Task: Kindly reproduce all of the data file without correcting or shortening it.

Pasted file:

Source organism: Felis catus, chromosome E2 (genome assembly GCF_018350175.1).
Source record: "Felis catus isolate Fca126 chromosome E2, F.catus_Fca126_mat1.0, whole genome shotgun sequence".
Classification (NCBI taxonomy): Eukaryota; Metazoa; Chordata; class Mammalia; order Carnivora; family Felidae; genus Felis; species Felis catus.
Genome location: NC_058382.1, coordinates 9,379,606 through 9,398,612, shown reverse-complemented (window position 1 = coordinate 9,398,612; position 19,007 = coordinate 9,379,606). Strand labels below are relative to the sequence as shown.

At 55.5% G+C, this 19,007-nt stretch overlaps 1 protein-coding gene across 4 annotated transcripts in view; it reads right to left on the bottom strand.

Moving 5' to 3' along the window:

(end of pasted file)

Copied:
Source organism: Felis catus, chromosome E2 (genome assembly GCF_018350175.1).
Source record: "Felis catus isolate Fca126 chromosome E2, F.catus_Fca126_mat1.0, whole genome shotgun sequence".
Classification (NCBI taxonomy): Eukaryota; Metazoa; Chordata; class Mammalia; order Carnivora; family Felidae; genus Felis; species Felis catus.
Genome location: NC_058382.1, coordinates 9,379,606 through 9,398,612, shown reverse-complemented (window position 1 = coordinate 9,398,612; position 19,007 = coordinate 9,379,606). Strand labels below are relative to the sequence as shown.

At 55.5% G+C, this 19,007-nt stretch overlaps 1 protein-coding gene across 4 annotated transcripts in view; it reads right to left on the bottom strand.

Moving 5' to 3' along the window: